About five years ago I asked my friend Charley a question: If it were available to buy, how much would you pay for all of the quantifiable data about your life up to this point?
The data would (presumably) include such numerical data as number of hours spent on the toilet, number of times spoken the word ‘shoe’ out loud, but also magically-derived but still quantifiable data like number of minutes spent thinking about sex, and so on.
At the time we both agreed that a Microsoft Excel document containing this information would be worth around £10,000. While I don’t have this sort of money, nowadays I think that £20,000 sounds more like it. Sometimes I think that if only I had access to more data about myself, I’d be able to understand myself, second-guess myself, and become the person I’d like to be. Writing a diary, blogging, logging books read and listing films watched are all ways of building up some kind of data picture about myself.
Anyway, on to more readily available data…
In 2010 I kept a log of all the books I read. I like to think that I read bits and bobs from different eras and styles, but on closer inspection I’m far more conservative than I’d expected.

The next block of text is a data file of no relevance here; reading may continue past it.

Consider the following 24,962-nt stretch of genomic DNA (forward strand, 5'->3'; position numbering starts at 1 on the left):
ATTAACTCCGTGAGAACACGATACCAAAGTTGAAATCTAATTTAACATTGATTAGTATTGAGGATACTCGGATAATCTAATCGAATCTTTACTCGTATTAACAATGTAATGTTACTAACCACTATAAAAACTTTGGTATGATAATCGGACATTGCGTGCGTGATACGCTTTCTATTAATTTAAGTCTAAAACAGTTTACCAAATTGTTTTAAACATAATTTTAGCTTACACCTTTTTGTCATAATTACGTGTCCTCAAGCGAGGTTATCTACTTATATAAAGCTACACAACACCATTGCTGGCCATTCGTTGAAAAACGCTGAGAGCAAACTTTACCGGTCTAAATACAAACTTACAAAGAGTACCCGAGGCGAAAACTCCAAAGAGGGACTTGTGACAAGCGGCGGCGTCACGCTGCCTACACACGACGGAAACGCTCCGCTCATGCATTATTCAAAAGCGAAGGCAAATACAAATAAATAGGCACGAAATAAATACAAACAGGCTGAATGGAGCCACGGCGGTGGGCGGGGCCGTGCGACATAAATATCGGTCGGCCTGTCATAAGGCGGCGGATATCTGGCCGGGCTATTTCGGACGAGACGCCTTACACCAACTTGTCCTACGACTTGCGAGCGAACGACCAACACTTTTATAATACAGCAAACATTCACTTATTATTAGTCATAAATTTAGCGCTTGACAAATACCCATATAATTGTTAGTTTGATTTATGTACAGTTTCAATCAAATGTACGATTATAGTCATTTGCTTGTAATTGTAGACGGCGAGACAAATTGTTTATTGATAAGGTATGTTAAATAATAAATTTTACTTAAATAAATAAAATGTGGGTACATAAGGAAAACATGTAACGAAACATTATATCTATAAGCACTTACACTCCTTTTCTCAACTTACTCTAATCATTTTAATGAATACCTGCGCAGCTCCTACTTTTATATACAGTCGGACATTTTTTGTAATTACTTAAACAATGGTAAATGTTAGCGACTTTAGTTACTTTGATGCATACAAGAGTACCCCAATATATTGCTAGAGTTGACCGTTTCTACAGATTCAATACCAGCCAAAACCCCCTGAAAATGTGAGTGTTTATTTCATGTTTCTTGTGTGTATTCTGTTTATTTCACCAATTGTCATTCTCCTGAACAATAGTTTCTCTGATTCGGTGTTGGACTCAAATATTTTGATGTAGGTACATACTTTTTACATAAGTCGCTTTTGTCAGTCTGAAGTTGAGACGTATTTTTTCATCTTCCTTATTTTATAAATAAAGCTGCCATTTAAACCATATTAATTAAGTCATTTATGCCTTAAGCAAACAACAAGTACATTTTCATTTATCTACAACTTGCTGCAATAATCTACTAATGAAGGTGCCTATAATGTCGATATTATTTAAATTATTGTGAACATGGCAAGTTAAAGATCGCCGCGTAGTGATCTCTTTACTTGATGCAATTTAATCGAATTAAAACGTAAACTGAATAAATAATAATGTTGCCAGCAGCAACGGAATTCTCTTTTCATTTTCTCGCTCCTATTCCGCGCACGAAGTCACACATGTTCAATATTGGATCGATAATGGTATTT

I’ve always thought that it’s crazy to assume that the best literature (or music, or whatever) is that produced in the last few years – but still, exactly half of the books I read this year were from the 2000s (17 of a total of 34). Similarly, 18 of the books I read were from the USA and 14 were from the UK.
I’m more comfortable with my selection of book genres. In 2010, I made a conscious decision to read more science fiction / speculative fiction, as it’s a genre that I love but have unconsciously pooh-poohed since I was a teen.
Like the near-obsessive that I am, I’ve been rating books in 2010, too. The books I enjoyed most were Middlesex (Jeffrey Eugenides), Never Let Me Go (Kazuo Ishiguro), The Chrysalids (John Wyndham) and The Bridge of San Luis Rey (Thornton Wilder). The four books started but failed to finish were all non-fiction works.
Most films that I’ve seen in the cinema this year (12) would have been made in 2009 or 2010 – but still, 48 of the 79 films I watched in 2010 were made in either the 2000s or this year.
As for films genre, it’s been drama almost all the way. Perhaps my genre tags are a bit lacking here. But still, a pleasing lack of action blockbusters last year.
This next one, I’m less proud of. I barely watched any non-English-language films in 2010.
As for ratings, there were nine films I watched in 2010 that I adored. Five of these were films that I’d seen before (The Conversation, Aguirre, There Will Be Blood, Adventureland, City of God), so the four films new to me that I loved were Adam Curtis’ documentary It Felt Like a Kiss, Kubrick’s 1956 noir The Killing, Tomas Alfredson’s Swedish vampire horror Let The Right One In, and the 2010 critics’ darling, David Fincher’s The Social Network.